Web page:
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Four Idioms on Negro Art #1 Folk

Kara Elizabeth Walker (American, born 1969). Four Idioms on Negro Art #1 Folk, 2015. Tempera, flashe and watercolor on paper, 77 1/2 x 127 1/2 x 3 1/2 inches (196.9 x 323.9 x 8.9 cm), framed. Collection Albright-Knox Art Gallery, Buffalo, New York; Edmund Hayes Fund, by exchange and Sherman S. Jewett Fund, by exchange, 2016 (2016:8). © 2015 Kara Walker.

© Kara Walker

Image downloads are for educational use only. For all other purposes, please see our Obtaining and Using Images page.

© Kara Walker

Image downloads are for educational use only. For all other purposes, please see our Obtaining and Using Images page.

© Kara Walker

Image downloads are for educational use only. For all other purposes, please see our Obtaining and Using Images page.

Kara Elizabeth Walker

American, born 1969

Four Idioms on Negro Art #1 Folk, 2015

tempera, Flashe, and watercolor on paper

framed: 77 1/2 x 127 1/2 x 3 1/2 inches (196.85 x 323.85 x 8.89 cm)

Collection Albright-Knox Art Gallery, Buffalo, New York

Edmund Hayes Fund, by exchange and Sherman S. Jewett Fund, by exchange, 2016

2016:8

More Details

Inscriptions

signature, undated / back, lower right / "Kara Walker"
inscription / back, lower right / Four Idioms on Negro Art #1 Folk

Provenance

the artist;
Victoria Miro Gallery, London;
sold to the Albright-Knox Art Gallery, May 10, 2016

Class

Paintings (visual works)

Work Type

Painting (visual work)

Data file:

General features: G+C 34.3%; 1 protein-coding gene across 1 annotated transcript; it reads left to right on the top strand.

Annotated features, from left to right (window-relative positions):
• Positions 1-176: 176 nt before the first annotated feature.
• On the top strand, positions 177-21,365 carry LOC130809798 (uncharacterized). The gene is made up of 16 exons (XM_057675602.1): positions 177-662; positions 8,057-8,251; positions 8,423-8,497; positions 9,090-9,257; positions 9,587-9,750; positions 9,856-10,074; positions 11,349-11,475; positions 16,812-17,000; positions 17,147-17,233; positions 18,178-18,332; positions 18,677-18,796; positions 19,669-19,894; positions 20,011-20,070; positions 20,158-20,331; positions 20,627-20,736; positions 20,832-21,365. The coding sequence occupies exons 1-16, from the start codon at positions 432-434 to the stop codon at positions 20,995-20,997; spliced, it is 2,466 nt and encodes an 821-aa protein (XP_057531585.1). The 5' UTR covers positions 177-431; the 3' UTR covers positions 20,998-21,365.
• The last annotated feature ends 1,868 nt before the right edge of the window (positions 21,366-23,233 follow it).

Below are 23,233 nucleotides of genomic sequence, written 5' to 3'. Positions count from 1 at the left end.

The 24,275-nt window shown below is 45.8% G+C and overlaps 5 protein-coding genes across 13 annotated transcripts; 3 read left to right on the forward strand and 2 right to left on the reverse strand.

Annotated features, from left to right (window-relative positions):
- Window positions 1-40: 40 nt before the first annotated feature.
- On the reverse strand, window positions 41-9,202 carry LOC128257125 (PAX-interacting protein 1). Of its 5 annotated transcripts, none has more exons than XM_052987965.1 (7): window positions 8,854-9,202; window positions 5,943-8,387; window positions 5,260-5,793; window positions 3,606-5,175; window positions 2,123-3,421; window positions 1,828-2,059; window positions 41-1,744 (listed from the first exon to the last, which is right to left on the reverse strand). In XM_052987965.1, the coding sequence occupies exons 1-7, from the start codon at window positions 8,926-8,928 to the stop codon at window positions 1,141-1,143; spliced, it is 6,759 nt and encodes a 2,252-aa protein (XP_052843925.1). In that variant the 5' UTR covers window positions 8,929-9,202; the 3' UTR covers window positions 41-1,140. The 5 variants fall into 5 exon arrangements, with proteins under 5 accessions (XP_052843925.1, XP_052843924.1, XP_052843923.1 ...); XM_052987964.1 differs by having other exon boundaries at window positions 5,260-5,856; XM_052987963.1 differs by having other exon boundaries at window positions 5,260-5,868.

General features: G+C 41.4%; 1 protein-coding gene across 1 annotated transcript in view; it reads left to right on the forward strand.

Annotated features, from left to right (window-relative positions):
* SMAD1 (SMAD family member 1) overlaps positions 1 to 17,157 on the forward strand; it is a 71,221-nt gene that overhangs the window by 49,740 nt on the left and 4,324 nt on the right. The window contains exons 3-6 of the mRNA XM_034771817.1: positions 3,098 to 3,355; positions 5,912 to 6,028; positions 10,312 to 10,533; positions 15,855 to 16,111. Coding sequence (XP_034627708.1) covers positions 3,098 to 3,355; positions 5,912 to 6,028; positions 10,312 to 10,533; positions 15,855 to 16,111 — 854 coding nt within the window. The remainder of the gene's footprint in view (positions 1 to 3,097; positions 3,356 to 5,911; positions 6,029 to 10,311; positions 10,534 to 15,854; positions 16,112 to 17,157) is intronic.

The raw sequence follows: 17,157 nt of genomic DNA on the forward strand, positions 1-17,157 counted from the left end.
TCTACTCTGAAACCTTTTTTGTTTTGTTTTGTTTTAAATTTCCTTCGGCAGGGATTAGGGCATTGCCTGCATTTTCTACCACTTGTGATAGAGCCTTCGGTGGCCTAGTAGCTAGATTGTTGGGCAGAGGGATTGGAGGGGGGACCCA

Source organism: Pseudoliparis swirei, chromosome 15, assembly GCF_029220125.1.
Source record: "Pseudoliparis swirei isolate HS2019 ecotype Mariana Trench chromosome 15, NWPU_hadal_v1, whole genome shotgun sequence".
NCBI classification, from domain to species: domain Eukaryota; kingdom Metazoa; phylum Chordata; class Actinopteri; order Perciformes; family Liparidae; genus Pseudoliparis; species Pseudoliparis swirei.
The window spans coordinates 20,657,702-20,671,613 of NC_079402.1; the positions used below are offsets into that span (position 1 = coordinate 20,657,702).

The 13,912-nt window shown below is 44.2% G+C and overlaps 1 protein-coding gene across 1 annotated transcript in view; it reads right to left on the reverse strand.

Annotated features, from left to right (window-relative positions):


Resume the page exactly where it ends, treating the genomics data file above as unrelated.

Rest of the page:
This information may change due to ongoing research. Glossary of Terms

Four Idioms on Negro Art #1 Folk belongs to a series of works inspired by the city of Atlanta, where Kara Walker spent her teenage years. Of these, three in particular are meant to evoke artistic “idioms,” or styles, associated with “negro art”: folk art, primitivism, and graffiti. Four Idioms on Negro Art #1 Folk both pays homage to and satirizes folk art, which is characterized in part by subject matter taken from the everyday lives of marginalized people and by a disregard for established artistic conventions, such as rules regarding proportion and perspective. In this chaotic scene, two authority figures invade what looks to be a club where women are pole dancing, toppling the dancers and aiming their guns at the protesting men. With its contrasting color palette of deep tones punctured by bright yellows and blues, roughly outlined figures, and confused space, Walker turns the “bad” qualities of folk art into powerful tools for representing trauma.

Label from We the People: New Art from the Collection, October 23, 2018–July 21, 2019

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